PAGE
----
In case you don’t know, a “script doctor” is the unofficial title for an uncredited writer who polishes certain aspects of a screenplay. They may polish characters, rework dialogue, or sharpen punchlines. Big names such as William Goldman, Quentin Tarantino, Joss Whedon, and David Mamet have all played this role before. As a result, a film could, hypothetically, have thirty or so writers who don’t receive a single credit. According to Whedon, a script doctor is usually contacted “when they are making a movie already, and they should not be.” The idea is not to alter or eliminate the entire existing script, but to make the best of what is already there.
Because of the anonymous nature of the work, a script doctor’s true credits are often unknown. It s even difficult at times to track down what well-known artists participate in script doctoring, which is why Fisher’s work is only now, upon her death, really being acknowledged. Most of this work was revealed by Fisher herself in various interviews, usually as off-hand comments related to her writing career in general. From what most folks could gather, it seemed to be a gig that fell into Fisher’s lap rather than one she truly sought out for herself. It made her a little extra money and allowed her to flex her writing muscles, but it was never anything for which she took much credit or gave much attention for at all.
When Carrie Fisher died, the pain it caused her fans was palpable. While Princess/General Leia was her signature role, Fisher was a veritable the Jill of all trades. She was a novelist and essayist with several memoirs and fictional works under her belt. Thought never marketed as a comedian, her sharp wit nearly always reared its head during her public appearances. Her candid accounts of her struggles with drugs, alcohol, and mental illness spurred important conversations that may not have occurred as soon without a famous face behind them. Carrie Fisher was so much more than Star Wars—and chance are, even if you’ve never seen a Star Wars film, you have been impacted by her work nonetheless, for Fisher spent many years as one of the most sought-after script doctors in Hollywood.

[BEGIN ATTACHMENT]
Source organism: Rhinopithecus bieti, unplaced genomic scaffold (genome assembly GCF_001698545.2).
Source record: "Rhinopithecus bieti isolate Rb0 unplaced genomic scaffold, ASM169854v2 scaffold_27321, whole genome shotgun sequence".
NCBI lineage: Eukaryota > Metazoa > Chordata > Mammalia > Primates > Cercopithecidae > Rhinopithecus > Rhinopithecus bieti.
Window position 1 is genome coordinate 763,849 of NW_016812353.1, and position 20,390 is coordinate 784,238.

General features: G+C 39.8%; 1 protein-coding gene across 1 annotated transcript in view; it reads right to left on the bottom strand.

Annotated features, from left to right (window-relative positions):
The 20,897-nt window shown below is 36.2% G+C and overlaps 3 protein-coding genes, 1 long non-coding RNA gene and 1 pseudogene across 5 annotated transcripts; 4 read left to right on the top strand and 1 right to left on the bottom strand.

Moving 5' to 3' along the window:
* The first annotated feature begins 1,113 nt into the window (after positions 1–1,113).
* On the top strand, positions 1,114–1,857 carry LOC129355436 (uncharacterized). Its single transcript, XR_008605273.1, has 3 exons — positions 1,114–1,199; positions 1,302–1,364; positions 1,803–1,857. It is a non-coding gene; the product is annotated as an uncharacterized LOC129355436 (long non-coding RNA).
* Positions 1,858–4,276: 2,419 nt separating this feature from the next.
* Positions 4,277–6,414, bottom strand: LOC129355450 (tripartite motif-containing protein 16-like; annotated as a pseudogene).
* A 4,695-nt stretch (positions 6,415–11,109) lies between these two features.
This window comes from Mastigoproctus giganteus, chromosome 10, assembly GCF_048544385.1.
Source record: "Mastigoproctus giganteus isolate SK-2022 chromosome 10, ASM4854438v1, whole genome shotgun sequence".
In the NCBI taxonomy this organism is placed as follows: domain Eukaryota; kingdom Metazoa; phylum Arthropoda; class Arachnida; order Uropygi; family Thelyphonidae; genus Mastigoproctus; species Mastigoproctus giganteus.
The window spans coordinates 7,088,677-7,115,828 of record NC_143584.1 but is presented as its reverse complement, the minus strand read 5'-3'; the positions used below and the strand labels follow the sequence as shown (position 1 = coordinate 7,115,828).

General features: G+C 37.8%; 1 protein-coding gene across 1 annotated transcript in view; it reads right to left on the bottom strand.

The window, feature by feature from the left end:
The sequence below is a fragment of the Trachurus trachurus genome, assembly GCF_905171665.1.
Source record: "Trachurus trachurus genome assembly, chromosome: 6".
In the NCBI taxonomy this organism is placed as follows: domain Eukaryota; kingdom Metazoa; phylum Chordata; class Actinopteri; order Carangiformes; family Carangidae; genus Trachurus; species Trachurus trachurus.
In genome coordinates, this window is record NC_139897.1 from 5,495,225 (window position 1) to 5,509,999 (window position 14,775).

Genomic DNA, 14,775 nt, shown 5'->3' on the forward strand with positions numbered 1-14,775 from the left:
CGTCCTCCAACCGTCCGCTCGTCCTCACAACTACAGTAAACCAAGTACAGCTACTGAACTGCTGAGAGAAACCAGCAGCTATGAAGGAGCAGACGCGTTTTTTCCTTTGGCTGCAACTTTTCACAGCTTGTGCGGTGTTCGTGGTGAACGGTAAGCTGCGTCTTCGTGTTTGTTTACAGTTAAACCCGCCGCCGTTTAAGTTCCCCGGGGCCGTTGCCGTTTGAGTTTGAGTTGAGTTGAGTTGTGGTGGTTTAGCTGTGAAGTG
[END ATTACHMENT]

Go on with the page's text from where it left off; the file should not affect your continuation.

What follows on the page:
By Karlene Catastrophe
Fisher claimed that a good script doctor, “Respect(s) the original tone or dialect of the original and (tries) to rewrite it according to what it is already,” and that the key to fixing bad dialogue is to, “Make the women smarter and the love scenes better” (WebMD). That former statement has always been apparent in Fisher's work, especially regarding Princess Leia. Much like her trademark character, Carrie Fisher was capable of doing so much with style, which is why her work will continue to inspire.
Some of Fisher’s skills came into play during Star Wars, where she would assist with nuances and dialogue. Fisher stated that the actors would call attention to what lines needed to be tweaked, asserting “You can type this shit, but you can’t say it.” Fisher apparently rewrote some of her character’s lines in Return of the Jedi. That said, she was often annoyed by Harrison’s Ford penchant for changing his lines on the fly, since they would often conflict with or complicate hers in some way. Supposedly, Fisher also completed some rewrites for the prequels (if only she had done more).
Fisher adapted her own semi-autobiographical novel, Postcards from the Edge, into a film. It dealt with a drug-addicted actress and her conflicts with her domineering mother—a premise to which Fisher obviously had personal ties. The accolades earned for her screenplay (including two Academy Awards and three Golden Globes) caught the attention of Steven Spielberg, who asked her to write comedic lines for Tinkerbell in Hook (apparently Spielberg was known for using specific writers for specific tasks for his films). From there, Fisher traveled from project to project, doing rewrites for films including Sister Act, Lethal Weapon 3, The River Wild, The Wedding Singer, and, according to Fisher’s own accounts, some other “really bad ones.”